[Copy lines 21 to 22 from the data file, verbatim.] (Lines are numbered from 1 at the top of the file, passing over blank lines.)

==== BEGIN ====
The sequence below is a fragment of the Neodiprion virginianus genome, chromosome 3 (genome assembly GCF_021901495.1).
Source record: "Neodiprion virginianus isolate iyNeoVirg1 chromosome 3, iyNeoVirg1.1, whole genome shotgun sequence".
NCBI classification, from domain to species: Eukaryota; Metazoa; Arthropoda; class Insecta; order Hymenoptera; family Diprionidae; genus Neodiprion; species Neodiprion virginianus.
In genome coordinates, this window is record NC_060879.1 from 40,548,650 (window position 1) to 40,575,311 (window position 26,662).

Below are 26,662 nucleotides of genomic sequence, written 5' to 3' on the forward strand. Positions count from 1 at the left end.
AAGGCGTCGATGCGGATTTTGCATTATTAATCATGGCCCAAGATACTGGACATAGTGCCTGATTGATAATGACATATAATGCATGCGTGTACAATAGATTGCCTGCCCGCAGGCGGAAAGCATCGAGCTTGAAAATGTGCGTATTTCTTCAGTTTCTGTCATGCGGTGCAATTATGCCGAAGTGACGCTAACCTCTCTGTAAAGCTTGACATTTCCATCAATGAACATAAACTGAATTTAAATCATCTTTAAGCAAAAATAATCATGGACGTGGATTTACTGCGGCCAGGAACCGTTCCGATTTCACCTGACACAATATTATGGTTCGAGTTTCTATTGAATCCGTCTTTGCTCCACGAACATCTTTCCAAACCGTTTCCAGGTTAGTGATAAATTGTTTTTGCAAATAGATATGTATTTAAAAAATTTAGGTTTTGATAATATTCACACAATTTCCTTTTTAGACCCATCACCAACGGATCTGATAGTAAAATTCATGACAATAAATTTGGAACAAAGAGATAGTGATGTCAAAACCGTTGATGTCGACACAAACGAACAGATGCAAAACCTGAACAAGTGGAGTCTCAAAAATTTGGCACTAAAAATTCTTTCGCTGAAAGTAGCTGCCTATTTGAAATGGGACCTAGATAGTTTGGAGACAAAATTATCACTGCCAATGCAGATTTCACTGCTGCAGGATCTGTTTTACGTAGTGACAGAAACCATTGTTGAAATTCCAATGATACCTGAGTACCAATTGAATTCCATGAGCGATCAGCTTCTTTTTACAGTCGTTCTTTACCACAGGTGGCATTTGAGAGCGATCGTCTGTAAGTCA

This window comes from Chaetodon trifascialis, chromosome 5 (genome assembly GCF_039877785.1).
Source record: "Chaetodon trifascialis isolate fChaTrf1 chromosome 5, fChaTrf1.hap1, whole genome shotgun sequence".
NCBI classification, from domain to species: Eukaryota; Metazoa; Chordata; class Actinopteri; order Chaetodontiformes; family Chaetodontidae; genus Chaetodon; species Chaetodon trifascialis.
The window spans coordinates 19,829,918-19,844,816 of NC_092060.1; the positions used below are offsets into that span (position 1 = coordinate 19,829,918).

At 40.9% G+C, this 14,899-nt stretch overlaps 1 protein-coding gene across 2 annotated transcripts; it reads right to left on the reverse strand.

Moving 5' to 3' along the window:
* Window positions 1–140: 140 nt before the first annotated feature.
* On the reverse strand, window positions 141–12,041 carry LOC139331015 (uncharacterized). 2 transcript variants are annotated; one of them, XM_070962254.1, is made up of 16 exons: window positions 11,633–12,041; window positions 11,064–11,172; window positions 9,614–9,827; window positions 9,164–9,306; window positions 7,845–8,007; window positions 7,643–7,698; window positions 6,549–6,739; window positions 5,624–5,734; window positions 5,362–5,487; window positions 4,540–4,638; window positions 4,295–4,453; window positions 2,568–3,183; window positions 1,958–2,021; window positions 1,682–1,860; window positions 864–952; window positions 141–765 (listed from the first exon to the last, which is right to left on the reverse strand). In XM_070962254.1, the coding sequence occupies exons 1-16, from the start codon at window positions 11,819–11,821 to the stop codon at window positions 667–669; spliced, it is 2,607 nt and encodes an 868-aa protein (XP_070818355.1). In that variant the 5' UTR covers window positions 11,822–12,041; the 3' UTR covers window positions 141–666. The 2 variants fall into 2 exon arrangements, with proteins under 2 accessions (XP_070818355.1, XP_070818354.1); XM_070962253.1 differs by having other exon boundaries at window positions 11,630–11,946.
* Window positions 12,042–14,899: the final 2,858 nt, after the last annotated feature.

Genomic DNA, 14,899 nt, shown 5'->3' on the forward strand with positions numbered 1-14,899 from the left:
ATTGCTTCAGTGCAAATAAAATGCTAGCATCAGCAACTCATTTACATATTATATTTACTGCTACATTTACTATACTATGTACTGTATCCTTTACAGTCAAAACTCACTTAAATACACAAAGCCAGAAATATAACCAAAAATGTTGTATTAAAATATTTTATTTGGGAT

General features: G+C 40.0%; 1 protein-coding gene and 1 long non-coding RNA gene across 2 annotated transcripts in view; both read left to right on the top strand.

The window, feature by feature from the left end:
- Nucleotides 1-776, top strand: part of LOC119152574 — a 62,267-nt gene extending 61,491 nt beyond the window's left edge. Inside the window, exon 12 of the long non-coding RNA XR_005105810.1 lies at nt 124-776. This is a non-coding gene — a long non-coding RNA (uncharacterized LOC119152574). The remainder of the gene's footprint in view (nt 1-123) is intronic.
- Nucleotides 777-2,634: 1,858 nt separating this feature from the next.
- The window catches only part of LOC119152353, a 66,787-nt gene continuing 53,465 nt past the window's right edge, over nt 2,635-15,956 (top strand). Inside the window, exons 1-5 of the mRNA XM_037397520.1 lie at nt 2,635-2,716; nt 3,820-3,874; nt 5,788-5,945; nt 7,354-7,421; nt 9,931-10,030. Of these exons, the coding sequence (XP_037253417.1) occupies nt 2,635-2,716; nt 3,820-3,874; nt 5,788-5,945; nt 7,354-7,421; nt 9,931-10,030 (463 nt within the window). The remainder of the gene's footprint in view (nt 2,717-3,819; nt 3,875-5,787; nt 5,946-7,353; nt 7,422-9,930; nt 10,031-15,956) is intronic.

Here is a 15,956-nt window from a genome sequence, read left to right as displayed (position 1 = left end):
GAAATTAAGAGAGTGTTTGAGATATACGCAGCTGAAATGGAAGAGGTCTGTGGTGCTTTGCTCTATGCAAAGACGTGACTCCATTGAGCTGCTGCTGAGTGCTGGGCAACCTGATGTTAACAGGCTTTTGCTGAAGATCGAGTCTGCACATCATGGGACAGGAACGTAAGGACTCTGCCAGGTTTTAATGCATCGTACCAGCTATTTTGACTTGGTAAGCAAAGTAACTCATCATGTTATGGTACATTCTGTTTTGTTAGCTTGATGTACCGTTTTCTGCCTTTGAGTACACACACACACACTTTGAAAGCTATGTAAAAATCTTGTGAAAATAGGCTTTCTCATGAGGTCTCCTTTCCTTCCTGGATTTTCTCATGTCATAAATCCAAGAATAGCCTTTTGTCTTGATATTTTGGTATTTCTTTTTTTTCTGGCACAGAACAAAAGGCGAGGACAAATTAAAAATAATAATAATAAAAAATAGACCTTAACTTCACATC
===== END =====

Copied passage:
- Nucleotides 777-2,634: 1,858 nt separating this feature from the next.
- The window catches only part of LOC119152353, a 66,787-nt gene continuing 53,465 nt past the window's right edge, over nt 2,635-15,956 (top strand). Inside the window, exons 1-5 of the mRNA XM_037397520.1 lie at nt 2,635-2,716; nt 3,820-3,874; nt 5,788-5,945; nt 7,354-7,421; nt 9,931-10,030. Of these exons, the coding sequence (XP_037253417.1) occupies nt 2,635-2,716; nt 3,820-3,874; nt 5,788-5,945; nt 7,354-7,421; nt 9,931-10,030 (463 nt within the window). The remainder of the gene's footprint in view (nt 2,717-3,819; nt 3,875-5,787; nt 5,946-7,353; nt 7,422-9,930; nt 10,031-15,956) is intronic.